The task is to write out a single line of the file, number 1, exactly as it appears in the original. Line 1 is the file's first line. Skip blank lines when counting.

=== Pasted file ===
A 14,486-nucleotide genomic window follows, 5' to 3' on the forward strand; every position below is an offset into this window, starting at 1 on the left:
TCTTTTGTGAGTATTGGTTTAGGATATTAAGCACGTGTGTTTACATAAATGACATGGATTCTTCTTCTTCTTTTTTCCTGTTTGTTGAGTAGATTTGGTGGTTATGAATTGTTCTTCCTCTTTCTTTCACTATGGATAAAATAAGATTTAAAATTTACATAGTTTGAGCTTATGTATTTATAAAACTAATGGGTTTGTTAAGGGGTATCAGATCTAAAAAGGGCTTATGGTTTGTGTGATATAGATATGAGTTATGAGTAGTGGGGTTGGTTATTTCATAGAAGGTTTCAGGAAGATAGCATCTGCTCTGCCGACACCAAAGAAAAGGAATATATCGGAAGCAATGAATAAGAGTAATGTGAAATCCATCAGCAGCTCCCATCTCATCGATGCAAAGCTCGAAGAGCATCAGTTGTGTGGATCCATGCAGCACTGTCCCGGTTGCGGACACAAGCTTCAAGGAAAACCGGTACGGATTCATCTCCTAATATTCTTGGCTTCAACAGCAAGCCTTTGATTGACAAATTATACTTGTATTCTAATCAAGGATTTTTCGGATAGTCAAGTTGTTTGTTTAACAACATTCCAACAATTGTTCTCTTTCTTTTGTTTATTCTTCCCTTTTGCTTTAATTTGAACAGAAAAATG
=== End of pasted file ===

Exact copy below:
A 14,486-nucleotide genomic window follows, 5' to 3' on the forward strand; every position below is an offset into this window, starting at 1 on the left: